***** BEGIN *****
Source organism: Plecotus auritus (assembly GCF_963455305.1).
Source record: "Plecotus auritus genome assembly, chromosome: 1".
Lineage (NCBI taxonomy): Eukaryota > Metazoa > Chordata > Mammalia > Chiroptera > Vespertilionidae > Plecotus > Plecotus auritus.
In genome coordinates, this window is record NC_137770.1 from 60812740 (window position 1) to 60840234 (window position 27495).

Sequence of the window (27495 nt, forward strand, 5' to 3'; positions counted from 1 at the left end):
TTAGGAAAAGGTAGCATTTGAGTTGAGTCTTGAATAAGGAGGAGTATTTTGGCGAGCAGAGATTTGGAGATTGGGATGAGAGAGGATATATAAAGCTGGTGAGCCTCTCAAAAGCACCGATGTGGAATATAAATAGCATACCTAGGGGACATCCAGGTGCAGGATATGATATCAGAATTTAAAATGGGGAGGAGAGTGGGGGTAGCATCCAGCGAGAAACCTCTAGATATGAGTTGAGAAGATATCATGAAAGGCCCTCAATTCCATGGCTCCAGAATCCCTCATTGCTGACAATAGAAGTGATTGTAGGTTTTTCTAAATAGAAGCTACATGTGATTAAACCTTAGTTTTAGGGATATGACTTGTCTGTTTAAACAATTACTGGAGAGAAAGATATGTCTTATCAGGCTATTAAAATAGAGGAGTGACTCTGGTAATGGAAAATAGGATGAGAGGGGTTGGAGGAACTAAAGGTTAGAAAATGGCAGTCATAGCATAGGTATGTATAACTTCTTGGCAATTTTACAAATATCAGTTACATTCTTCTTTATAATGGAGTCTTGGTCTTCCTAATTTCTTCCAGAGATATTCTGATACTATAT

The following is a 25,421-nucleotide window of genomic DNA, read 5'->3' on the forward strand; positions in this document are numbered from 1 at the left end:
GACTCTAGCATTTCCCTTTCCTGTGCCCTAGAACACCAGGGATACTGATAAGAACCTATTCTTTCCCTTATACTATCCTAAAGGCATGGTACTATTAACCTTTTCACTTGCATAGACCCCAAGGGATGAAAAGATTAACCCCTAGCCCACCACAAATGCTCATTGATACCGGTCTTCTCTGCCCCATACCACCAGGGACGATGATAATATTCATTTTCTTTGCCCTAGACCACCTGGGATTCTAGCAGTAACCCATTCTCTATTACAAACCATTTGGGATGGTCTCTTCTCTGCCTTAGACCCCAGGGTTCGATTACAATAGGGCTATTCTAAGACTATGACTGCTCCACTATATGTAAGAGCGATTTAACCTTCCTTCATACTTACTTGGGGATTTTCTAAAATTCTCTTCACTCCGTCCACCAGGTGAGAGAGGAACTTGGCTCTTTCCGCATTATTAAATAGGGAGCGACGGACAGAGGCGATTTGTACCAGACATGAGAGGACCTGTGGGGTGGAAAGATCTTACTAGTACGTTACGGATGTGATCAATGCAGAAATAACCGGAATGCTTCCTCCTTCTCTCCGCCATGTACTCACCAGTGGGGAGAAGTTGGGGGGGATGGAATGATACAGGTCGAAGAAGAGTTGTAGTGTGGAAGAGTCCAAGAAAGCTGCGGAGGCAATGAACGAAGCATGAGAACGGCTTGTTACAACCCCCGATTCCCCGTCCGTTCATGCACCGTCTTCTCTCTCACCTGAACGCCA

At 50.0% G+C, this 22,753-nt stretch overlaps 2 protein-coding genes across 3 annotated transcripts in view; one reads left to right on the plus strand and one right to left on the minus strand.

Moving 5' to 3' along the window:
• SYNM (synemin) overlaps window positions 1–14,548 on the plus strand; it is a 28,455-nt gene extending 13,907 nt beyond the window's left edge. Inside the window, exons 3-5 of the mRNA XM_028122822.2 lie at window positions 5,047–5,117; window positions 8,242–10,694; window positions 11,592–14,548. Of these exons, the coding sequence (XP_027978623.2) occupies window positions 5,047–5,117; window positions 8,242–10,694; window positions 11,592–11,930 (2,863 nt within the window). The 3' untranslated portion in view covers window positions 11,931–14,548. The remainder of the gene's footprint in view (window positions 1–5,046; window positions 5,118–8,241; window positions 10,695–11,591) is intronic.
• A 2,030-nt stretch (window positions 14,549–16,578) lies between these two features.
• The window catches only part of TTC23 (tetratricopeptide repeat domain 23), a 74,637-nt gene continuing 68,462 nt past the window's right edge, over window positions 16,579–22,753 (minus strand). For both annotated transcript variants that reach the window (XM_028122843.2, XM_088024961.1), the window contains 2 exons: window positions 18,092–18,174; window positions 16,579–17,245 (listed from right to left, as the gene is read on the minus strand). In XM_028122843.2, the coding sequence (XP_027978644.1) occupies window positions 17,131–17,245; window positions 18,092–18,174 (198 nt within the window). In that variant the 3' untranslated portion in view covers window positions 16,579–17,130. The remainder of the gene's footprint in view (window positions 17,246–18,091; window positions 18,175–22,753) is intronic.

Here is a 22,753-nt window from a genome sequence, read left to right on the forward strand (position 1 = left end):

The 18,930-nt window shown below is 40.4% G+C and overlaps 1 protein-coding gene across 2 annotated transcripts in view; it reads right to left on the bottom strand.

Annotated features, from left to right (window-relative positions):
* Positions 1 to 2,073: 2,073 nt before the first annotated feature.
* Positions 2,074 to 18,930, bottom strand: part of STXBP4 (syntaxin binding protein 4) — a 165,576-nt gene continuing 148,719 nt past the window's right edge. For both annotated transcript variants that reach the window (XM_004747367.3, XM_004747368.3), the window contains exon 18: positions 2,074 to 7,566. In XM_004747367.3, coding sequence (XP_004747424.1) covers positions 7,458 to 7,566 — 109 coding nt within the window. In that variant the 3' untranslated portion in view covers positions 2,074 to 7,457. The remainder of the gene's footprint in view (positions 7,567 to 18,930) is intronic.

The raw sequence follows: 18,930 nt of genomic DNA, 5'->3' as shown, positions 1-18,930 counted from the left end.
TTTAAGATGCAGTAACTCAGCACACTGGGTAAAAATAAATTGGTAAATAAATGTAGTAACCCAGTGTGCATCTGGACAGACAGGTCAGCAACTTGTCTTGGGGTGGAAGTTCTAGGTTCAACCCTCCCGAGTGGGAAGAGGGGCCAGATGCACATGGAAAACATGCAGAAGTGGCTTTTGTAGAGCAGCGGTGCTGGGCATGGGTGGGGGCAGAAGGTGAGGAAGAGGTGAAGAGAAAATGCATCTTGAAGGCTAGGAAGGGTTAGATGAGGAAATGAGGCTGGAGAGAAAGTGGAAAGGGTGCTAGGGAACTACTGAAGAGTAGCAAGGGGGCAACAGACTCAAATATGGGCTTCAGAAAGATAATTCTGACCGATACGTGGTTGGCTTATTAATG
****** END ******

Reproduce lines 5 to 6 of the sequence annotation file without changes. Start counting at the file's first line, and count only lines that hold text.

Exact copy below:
Sequence of the window (27495 nt, forward strand, 5' to 3'; positions counted from 1 at the left end):
TTAGGAAAAGGTAGCATTTGAGTTGAGTCTTGAATAAGGAGGAGTATTTTGGCGAGCAGAGATTTGGAGATTGGGATGAGAGAGGATATATAAAGCTGGTGAGCCTCTCAAAAGCACCGATGTGGAATATAAATAGCATACCTAGGGGACATCCAGGTGCAGGATATGATATCAGAATTTAAAATGGGGAGGAGAGTGGGGGTAGCATCCAGCGAGAAACCTCTAGATATGAGTTGAGAAGATATCATGAAAGGCCCTCAATTCCATGGCTCCAGAATCCCTCATTGCTGACAATAGAAGTGATTGTAGGTTTTTCTAAATAGAAGCTACATGTGATTAAACCTTAGTTTTAGGGATATGACTTGTCTGTTTAAACAATTACTGGAGAGAAAGATATGTCTTATCAGGCTATTAAAATAGAGGAGTGACTCTGGTAATGGAAAATAGGATGAGAGGGGTTGGAGGAACTAAAGGTTAGAAAATGGCAGTCATAGCATAGGTATGTATAACTTCTTGGCAATTTTACAAATATCAGTTACATTCTTCTTTATAATGGAGTCTTGGTCTTCCTAATTTCTTCCAGAGATATTCTGATACTATAT